According to the Block, exchange operator Coinbase has chosen Nasdaq as the venue for its direct listing.

The firm's plan to tap the public markets in the coming weeks follows a secondary offering on Nasdaq Private Market. 

On January 25, Nasdaq Private Market launched a secondary market for Coinbase stock, a move that allowed shareholders with vested equity to sell shares. Nasdaq Private Market offers services for companies ahead of an IPO, including "controlled liquidity programs for pre-IPO companies looking to raise secondary capital for shareholders and investors."

It is reported shares on Nasdaq Private Market were matched at a price of $200. 

That calculation also represents a major discount from where pre-IPO futures contracts are trading for Coinbase on FTX. Shares are trading at $277, implying a valuation just below $70 billion.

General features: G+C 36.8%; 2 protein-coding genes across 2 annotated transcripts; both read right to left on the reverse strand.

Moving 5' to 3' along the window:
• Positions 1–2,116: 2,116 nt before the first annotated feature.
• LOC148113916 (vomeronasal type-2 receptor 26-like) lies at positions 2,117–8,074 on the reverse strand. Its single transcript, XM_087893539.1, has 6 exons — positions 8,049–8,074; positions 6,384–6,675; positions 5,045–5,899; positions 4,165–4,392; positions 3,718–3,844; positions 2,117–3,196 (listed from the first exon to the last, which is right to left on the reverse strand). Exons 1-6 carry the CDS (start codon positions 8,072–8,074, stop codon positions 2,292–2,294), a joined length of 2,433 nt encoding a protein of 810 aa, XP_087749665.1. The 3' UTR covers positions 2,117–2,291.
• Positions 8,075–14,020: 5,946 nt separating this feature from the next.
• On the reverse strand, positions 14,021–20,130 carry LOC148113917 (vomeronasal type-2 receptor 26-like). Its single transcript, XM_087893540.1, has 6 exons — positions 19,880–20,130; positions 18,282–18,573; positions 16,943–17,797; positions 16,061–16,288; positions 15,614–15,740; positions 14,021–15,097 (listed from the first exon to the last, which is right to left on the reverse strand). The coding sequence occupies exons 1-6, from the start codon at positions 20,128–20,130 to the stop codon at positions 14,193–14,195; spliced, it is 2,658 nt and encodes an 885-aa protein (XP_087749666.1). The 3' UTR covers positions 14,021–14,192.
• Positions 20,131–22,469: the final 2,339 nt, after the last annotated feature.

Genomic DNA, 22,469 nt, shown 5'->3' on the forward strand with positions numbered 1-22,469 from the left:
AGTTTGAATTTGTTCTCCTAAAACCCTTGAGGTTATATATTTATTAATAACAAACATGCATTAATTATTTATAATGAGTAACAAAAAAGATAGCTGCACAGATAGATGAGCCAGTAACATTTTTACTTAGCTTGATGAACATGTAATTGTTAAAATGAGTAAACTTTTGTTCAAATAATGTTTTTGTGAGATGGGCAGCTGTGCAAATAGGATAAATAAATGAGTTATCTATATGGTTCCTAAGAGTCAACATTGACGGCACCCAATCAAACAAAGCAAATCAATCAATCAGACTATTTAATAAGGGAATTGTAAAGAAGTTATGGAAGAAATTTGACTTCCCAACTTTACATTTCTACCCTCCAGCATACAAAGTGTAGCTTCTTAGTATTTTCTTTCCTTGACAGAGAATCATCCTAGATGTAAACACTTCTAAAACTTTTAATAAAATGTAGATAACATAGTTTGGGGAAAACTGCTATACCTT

Coinbase opting for Nasdaq over the New York Stock Exchange (NYSE) represents a big win for the firm. NYSE conducted the direct listings of several other unicorns, including Spotify, and in December, the SEC signed off on a plan by NYSE to allow companies to raise funds through a direct listing. NYSE also invested in Coinbase's $75 million funding round in 2015.

Typically, direct listings are a strong option for a firm with an established brand name seeking liquidity for its stakeholders versus raising new capital.